The Pentagon’s long-awaited report on UFOs details 143 sightings of aerial objects that cannot be explained. Titled “Preliminary Assessment: Unidentified Aerial Phenomena,” the report is a product of the Office of the Director of National Intelligence (DNI). It’s nine pages long and while its findings are “largely inconclusive,” the report states that a small number of cases where UFOs “appeared to display unusual flight characteristics or signature management” can’t be explained without “scientific advances that allowed us to better understand them.”
To study the phenomenon, the Pentagon formed the Unidentified Aerial Phenomena Task Force (UAPTF) which studied reported sightings between the years of 2004 and 2021.
The UAPTF examined 144 sightings that occurred in that time frame. Eighteen of the incidents described in 21 separate reports detailed objects with strange and currently unexplainable movement patterns. “Some UAP appeared to remain stationary in winds aloft, move against the wind, maneuver abruptly, or move at considerable speed, without discernible means of propulsion,” the report said. “In a small number of cases, military aircraft systems processed radio frequency (RF) energy associated with UAP sightings.” The report said that one single sighting could be explained with “high confidence.” It was a large, deflating balloon, the report says.
The report states that no UFO sightings included in the report were related to classified U.S. technology (there is a segment of people interested in UFOs who believe that all sightings are associated with secret government tech). “Some UAP observations could be attributable to developments and classified programs by U.S. entities. We were unable to confirm, however, that these systems accounted for any of the UAP reports we collected,” the report said.
According to the report, many but not all of the reported sightings could likely be written off as equipment malfunctions. “Most of the UAP reported probably do represent physical objects given that a majority of UAP were registered across multiple sensors, to include radar, infrared, electro-optical, weapon seekers, and visual observation,” the report said. “Various forms of sensors that register UAP generally operate correctly and capture enough real data to allow initial assessments, but some UAP may be attributable to sensor anomalies.”
Part of the problem is that many of the sightings aren’t properly recorded. “The limited amount of high-quality reporting on unidentified aerial phenomena (UAP) hampers our ability to draw firm conclusions about the nature or intent of UAP,” the report said.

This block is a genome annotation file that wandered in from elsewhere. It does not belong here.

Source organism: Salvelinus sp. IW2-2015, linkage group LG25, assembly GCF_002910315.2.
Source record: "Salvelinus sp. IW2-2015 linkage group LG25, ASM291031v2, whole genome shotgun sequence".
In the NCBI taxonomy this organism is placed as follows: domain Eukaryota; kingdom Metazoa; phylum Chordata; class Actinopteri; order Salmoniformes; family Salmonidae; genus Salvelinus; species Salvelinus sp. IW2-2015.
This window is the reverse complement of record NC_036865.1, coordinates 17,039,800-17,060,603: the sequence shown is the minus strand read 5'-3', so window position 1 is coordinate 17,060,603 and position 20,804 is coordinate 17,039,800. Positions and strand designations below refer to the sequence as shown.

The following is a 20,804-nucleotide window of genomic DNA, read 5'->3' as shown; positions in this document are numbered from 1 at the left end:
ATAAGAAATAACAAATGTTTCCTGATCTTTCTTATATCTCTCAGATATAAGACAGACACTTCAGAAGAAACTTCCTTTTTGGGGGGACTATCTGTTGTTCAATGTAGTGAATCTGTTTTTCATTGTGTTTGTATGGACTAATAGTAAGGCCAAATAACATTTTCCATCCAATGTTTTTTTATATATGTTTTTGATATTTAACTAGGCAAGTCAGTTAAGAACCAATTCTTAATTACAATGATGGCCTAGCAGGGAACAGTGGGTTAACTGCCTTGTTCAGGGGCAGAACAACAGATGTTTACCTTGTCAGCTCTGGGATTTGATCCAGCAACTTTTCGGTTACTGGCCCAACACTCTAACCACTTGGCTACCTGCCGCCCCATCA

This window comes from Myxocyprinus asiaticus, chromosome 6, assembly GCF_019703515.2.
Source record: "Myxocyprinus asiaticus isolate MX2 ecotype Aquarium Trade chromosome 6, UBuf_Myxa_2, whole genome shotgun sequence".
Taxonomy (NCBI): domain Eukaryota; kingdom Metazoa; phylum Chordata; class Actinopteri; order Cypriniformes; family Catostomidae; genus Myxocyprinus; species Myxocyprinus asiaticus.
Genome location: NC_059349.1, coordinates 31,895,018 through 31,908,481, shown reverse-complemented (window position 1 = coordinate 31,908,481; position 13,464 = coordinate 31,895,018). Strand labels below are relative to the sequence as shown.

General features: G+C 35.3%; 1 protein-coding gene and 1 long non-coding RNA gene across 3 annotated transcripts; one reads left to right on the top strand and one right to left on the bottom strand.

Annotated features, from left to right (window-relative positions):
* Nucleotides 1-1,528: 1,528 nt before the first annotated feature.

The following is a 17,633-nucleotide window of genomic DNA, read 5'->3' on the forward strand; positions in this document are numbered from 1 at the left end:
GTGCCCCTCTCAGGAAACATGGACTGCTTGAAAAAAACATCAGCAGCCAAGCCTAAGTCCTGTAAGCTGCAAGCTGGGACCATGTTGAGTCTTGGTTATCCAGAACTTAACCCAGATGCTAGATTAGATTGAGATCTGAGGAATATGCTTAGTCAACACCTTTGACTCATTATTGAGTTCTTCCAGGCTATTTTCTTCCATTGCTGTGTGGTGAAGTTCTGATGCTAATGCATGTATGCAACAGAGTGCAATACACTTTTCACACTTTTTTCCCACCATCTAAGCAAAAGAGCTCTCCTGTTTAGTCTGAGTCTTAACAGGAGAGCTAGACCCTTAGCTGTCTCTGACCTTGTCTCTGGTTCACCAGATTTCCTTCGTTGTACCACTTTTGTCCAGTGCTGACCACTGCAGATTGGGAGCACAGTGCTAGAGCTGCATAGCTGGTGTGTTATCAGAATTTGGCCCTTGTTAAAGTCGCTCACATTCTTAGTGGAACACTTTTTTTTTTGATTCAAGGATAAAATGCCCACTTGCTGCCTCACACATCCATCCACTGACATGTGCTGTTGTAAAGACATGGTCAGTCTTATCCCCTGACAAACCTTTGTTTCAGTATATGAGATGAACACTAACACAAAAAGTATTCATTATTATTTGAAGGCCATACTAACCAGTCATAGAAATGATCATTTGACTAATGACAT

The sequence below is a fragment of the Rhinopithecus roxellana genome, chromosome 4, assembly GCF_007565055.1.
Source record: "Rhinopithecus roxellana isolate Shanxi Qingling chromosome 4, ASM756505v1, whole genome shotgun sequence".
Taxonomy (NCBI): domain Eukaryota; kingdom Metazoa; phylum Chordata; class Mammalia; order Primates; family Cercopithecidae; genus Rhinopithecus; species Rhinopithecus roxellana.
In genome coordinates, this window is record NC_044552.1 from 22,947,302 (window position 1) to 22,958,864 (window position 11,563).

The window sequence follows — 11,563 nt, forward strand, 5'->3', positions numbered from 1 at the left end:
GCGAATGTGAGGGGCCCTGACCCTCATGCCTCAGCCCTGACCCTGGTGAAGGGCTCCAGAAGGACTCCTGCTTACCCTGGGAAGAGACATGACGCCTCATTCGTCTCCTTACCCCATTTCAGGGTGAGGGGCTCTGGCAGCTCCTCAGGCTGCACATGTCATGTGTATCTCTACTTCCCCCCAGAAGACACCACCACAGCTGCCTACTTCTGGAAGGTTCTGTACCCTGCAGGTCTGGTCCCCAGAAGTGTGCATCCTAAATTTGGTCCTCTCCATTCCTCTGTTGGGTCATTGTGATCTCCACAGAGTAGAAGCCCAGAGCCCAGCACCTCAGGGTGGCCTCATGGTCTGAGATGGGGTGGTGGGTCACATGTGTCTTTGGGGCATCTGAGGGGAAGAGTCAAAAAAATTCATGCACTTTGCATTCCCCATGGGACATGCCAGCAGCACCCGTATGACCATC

Basically, the Pentagon needs more information to tell what is actually going on. It’s also possible that people are observing multiple different kinds of phenomenon and lumping them all together as UFOs. “Although there was wide variability in the reports and the dataset is currently too limited to allow for detailed trend or pattern analysis, there was some clustering of UAP observations regarding shape, size, and, particularly, propulsion,” the report said. “UAP sightings also tended to cluster around U.S. training and testing grounds, but we assess that this may result from a collection bias as a result of focused attention, greater numbers of latest-generation sensors operating in those areas, unit expectations, and guidance to report anomalies.”
There’s also the possibility that what people are seeing in the skies are the results of foreign technological breakthroughs. It’s possible that Russia or China have advanced drone tech that the U.S. doesn’t know about, though scientists are highly skeptical of this. On this point too, the report would only say it’s investigating the issue. “We are conducting further analysis to determine if breakthrough technologies were demonstrated,” it said.
This report represents the first officially acknowledged investigation into UFOs by the U.S. Government since the Air Force conducted Project Blue Book. The recent interest in UFOs has been spurred on by several high profile sightings backed up with declassified footage from the Penatong and eye-witness testimony from U.S. Navy pilots.
This report didn’t come to many conclusions, but it did pose a few possible ideas. “UAP probably lacks a single explanation,” the report said. “Our analysis of the data supports the construct that if and when individual UAP incidents are resolved they will fall into one of five potential explanatory categories: airborne clutter, natural atmospheric phenomena, USG or industry developmental programs, foreign adversary systems, and a catchall ‘other’ bin.”
The report is also clearly angling for additional funding. It states that “explaining UAP will require analytic, collection, and resource investment.”
There was no word on whether the “other” bin involved aliens, extradimensional travelers, or time traveling Terrans. We’ll just have to keep watching the skies to find out.